Instead of learning from other churches, begin looking at other public space that people go to. Visit resorts, restaurants, stores and other public venues that have a great guest experience and have people coming back for more. Take your teams, debrief, and build a list of what you can learn and principles and ideas to transfer to your church campus.

2. Give people the Opportunity to Self-Identify

Guest parking, children’s check-in, a physical guest services location, and communication cards in the program/bulletin are all simple ways to create avenues for guests to self-identify. By a guest self-identifying they are essentially “opting-in” or giving you permission to speak with them. Instead of spamming them you are engaging them in a dialogue with their permission.

3. Ask, “What’s Next?”

It can be frustrating going onto a church campus for the first time. It can seem like everyone else (insiders) already know where to go and what to do. It can be intimidating. Make it easier for people by thinking through a “what’s next” exercise with your team. Imagine a guest drives into your parking lot…what next? Imagine they find the right place to park…what’s next? Asking, “What’s next?” moving through the moment a guest arrives on your campus to the moment they leave will help you create an audit of your guest experience.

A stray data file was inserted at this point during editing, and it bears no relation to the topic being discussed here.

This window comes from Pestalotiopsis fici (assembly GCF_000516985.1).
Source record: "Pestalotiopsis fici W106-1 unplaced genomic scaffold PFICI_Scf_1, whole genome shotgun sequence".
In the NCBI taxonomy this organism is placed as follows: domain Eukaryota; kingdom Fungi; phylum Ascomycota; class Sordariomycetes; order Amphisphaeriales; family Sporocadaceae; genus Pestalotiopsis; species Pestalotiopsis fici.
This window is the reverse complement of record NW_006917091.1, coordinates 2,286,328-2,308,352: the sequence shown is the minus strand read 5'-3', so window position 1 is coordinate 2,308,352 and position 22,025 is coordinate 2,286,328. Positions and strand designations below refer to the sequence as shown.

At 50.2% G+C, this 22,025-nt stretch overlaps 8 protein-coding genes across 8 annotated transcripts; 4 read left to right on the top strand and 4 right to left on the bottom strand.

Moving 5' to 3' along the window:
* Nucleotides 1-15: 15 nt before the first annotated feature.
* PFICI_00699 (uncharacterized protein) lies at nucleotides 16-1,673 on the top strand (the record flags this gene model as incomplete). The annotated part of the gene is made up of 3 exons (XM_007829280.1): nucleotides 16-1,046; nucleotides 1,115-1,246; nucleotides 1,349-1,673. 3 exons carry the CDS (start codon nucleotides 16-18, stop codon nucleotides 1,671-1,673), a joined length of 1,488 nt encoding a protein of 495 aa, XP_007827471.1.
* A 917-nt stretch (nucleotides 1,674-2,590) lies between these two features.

4. Make it Personal

It’s a nice touch when I make reservations for my wife’s birthday and we show up at the restaurant to be greeted by a, “Happy Birthday Mrs. Alexander,” (and I don’t mind the free dessert either). The more personal you can make it, the more memorable it will be. Instead of a cookie-cutter guest follow up letter, could you write a personal handwritten note? Could the person who greeted them actually be the one writing it? How about a personal phone call to say thank you for visiting, instead of trying to get them to come back. Think: personal without intrusive.

5. Cleanliness IS Next to godliness

If you go into a restaurant bathroom and it’s filthy, how does that make you feel about what goes on in the kitchen? Build a team and give them responsibility for keeping the facility clean. Don’t just make sure it’s clean, (including the parking lot and sidewalks) for guests when they arrive but make sure the bathrooms get cleaned in between services and the facility is maintained during use.